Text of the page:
One of Tony Blair's themes in the election was how to turn ordinary Brits into entrepreneurs, people who aim high, seize their opportunities and contribute to the greater good of UK plc. He will be gratified, therefore, with a scheme at the University of Greenwich which tries to put black and ethnic minority graduates in a position to fulfil their dreams.
Concern about racial discrimination in the workplace has been with us ever since the SS Empire Windrush docked at Southampton in 1948. It was given added impetus earlier this year when official figures showed that ethnic minority graduates had significantly lower employment rates than whites. Last year, 94.1 per cent of graduates were in work or further training or study six months after leaving university. But for black African graduates the figure was 87 per cent, for black Caribbeans 90.7 per cent and for Bangladeshi and Pakistanis 88.4 per cent and 89 per cent respectively.
To attempt to crack that phenomenon, Greenwich introduced a mentoring scheme, matching ethnic minority students with highfliers in the City and elsewhere. The hope was that this would persuade black students to lift their sights above the McJobs that had mostly been their experience hitherto and to aspire to careers as managers in blue-chip companies and government departments. One of the problems faced by ethnic minority students is discrimination; but another is that they don't believe in themselves.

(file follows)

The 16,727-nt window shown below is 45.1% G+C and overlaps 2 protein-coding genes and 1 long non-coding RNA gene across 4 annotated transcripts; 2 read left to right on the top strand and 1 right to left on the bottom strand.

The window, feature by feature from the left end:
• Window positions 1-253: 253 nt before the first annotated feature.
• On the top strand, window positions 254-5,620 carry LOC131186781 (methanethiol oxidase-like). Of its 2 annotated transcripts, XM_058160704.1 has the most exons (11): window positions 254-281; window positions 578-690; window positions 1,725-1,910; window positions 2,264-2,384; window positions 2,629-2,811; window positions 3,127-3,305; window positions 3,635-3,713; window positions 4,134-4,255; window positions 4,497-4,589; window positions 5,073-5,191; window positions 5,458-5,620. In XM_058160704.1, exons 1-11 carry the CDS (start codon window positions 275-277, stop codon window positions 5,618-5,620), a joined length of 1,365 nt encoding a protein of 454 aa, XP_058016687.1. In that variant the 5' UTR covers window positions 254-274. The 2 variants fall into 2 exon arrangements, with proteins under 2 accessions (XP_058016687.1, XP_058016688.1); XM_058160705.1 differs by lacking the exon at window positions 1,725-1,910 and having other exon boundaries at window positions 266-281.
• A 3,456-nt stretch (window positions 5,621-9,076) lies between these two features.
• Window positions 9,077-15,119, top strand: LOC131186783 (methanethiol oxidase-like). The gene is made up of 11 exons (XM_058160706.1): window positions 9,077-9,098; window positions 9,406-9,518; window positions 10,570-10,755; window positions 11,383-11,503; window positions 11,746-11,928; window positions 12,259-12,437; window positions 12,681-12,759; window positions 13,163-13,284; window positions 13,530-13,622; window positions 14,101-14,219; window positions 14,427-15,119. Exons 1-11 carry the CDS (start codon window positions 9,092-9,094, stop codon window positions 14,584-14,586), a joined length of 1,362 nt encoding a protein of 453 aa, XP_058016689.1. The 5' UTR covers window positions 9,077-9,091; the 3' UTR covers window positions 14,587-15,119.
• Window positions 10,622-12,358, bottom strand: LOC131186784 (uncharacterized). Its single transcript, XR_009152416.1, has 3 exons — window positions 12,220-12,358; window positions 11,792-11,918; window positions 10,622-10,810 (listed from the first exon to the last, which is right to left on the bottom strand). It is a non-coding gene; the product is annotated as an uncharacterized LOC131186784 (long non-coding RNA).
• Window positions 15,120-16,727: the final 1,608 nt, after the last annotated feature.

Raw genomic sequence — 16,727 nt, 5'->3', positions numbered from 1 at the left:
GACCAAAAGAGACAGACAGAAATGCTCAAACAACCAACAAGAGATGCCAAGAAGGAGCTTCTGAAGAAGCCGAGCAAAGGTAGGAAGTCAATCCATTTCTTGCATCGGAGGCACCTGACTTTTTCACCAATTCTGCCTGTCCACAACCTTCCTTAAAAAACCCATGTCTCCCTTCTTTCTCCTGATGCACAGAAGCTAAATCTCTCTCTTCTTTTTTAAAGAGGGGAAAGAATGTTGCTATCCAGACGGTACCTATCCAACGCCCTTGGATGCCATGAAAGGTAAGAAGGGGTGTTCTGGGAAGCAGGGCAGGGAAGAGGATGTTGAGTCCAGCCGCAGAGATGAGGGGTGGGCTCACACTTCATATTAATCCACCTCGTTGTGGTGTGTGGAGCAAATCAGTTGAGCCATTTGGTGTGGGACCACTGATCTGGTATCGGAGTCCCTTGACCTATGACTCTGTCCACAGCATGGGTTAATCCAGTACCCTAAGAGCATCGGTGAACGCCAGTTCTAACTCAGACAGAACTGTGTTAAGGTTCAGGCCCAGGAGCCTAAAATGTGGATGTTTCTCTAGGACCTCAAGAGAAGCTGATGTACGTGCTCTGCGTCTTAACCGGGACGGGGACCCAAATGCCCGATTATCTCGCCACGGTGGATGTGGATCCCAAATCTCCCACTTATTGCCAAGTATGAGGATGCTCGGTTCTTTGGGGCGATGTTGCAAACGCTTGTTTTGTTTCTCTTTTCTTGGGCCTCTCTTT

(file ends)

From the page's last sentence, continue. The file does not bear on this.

By having a mentor who talks to them, nurtures them, shows them how to write CVs and application forms, and how to conduct an interview, the students find themselves growing in self-confidence and able to negotiate a world that until then has been scarily unfamiliar. The mentors take a close interest in how students are performing in their studies, something they may not have experienced before; they visit the university to see their charges in their own environment; and they invite them to their own offices for periods of work-shadowing. Sometimes the relationship pays off handsomely: students have moved on to jobs in their mentors' organisations when they graduate; others have secured summer work placements with investments banks such as HSBC and Goldman Sachs.